Marlon Brando, who celebrates his 80th birthday on Saturday, has been a Hollywood icon since the early 1950s.
Brando has been married three times and fathered 11 children
Born in the state of Nebraska in 1924 to an alcoholic mother and a womanising father, Brando shirked convention and defied authority, leading to expulsion from several schools and a military academy.
Determined to escape his disciplinarian father, Brando turned his back on small-town life to study with acting coach Stella Adler at Elia Kazan's Actors Studio in New York.
A devotee of Stanislavsky, Adler pioneered "method acting" in the US, paving the way for actors like Paul Newman, Robert De Niro and Dustin Hoffman.
Brando made his screen debut as an embittered paraplegic in The Men in 1950, a role for which the 26-year-old was reported to have prepared by lying in bed for a month in a veterans' hospital.
Despite his notorious egotism, Brando despises public appearances
A year on, he reprised his role of Stanley Kowalski in Elia Kazan's big screen version of A Streetcar Named Desire opposite Vivien Leigh, earning the first of four consecutive best actor Oscar nominations.
It was a part he had played on Broadway in 1947 to huge acclaim.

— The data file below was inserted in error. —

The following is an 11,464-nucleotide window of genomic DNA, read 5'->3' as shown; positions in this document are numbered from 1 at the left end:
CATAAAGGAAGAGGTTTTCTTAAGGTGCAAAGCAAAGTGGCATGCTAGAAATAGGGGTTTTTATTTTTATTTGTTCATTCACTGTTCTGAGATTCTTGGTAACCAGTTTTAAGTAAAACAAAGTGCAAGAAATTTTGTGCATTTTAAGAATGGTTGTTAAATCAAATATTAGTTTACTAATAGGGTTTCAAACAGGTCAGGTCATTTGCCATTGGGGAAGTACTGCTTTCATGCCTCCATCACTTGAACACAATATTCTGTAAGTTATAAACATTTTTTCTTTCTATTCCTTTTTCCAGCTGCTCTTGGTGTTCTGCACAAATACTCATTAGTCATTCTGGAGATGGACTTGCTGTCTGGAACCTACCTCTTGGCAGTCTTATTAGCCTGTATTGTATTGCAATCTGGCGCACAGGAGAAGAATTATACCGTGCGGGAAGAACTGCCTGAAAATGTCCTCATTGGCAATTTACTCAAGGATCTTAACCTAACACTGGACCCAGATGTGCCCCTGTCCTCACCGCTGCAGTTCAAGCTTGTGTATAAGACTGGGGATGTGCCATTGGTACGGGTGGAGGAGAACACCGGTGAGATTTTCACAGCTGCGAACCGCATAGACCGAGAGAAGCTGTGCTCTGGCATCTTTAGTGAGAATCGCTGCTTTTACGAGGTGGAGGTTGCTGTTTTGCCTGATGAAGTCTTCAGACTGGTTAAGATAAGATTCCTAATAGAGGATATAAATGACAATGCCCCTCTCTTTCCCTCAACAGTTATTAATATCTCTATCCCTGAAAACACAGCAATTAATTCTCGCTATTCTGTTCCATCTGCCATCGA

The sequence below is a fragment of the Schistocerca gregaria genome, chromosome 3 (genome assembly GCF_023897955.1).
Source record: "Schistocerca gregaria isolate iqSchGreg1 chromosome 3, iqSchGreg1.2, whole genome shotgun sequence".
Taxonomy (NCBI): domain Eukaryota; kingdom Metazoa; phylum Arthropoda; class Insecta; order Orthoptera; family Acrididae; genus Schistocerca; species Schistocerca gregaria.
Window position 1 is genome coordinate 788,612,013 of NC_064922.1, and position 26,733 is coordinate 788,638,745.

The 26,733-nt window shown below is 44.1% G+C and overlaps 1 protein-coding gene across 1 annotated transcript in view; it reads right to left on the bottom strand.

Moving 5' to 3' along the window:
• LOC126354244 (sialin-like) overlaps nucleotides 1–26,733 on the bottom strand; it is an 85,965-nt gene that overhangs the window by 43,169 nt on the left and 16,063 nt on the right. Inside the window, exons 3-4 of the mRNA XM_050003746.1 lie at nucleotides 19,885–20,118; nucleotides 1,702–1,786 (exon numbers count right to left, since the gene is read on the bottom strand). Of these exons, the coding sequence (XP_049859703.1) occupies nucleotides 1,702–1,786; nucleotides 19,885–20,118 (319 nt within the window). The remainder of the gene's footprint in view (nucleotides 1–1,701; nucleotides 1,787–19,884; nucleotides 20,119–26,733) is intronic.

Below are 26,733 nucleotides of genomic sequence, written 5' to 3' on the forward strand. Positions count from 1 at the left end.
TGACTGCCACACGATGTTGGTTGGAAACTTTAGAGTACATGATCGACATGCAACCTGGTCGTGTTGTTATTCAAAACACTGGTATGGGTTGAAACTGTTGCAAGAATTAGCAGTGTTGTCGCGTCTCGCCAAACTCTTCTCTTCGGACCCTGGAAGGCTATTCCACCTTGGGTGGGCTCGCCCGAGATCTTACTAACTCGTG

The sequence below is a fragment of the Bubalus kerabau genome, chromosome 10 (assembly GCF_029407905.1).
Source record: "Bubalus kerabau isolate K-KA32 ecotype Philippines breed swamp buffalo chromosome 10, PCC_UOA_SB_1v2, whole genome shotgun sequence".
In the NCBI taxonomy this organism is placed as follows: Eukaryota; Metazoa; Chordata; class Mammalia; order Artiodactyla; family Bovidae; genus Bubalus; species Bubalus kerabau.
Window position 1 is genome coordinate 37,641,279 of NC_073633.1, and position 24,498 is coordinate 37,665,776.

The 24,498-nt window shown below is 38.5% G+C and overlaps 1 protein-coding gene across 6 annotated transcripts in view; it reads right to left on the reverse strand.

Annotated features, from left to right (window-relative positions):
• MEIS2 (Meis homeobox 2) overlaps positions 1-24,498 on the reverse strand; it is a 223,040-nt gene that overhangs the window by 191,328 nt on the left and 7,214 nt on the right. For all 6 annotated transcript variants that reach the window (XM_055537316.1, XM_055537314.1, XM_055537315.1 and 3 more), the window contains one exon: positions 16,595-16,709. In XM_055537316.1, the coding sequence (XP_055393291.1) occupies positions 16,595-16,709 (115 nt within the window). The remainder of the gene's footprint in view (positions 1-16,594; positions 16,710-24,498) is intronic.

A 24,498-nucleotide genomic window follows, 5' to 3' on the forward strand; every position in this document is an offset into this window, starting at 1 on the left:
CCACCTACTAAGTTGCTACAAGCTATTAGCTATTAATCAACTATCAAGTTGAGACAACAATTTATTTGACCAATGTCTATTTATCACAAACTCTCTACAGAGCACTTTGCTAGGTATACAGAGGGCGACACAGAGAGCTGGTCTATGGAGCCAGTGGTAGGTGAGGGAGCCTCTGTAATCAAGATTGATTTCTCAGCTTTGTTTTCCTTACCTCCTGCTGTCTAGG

But it was his role as washed-up boxer Terry Malloy in On the Waterfront that snagged Brando his first Oscar in 1954, though many believe he was cheated of a second nomination for his misunderstood rebel in The Wild One.
Success spurred Brando on to more controversial roles, including a singing role in Guys and Dolls in 1955 and a Nazi officer in 1958's The Young Lions, for which he won a fifth Oscar nomination.
But Brando hit a career low with the 1962 remake of Mutiny on the Bounty, a movie which spiralled over budget - in no small part due to Brando's posturing and on-set tantrums.
The film failed to recoup even half its budget and undermined Brando's box office potential, securing the star a troublesome reputation that he never shook off.
Nonetheless, Brando's remarkable performance as Don Corleone in the 1972 epic The Godfather netted Brando his second Oscar.
It also won the actor further notoriety, when he sent an actress in Indian costume to refuse the Academy Award in protest of Hollywood's treatment of native Americans.
Following his controversial turn in Last Tango in Paris, Brando opted out of leading man status, demanding outsize pay packets for cameo roles instead.
Latterly, it is Brando's private life which has kept the actor in the headlines.
Brando gave a cameo in 2001's The Score for which he was paid $3m (£1.6m)
In 1991, his eldest son Christian served five years in jail, after he admitted killing his half-sister Cheyenne's fiancee, Dag Drollet. Cheyenne, a former drug addict, committed suicide in 1995.
Brando stood by Christian during the court case, picking up hefty legal fees, costs which he later claimed left him broke.
Most recently, his former housekeeper and ex-lover Cristina Ruiz launched a civil case against the actor demanding $100m (£54m) for the upkeep of their three children.
Despite ill-health and fluctuating weight, Brando has never lost the arrogant streak that marked him out as a scene-stealer and has seen him hailed as America's greatest actor.
In his own words: "The only thing an actor owes his public is not to bore them."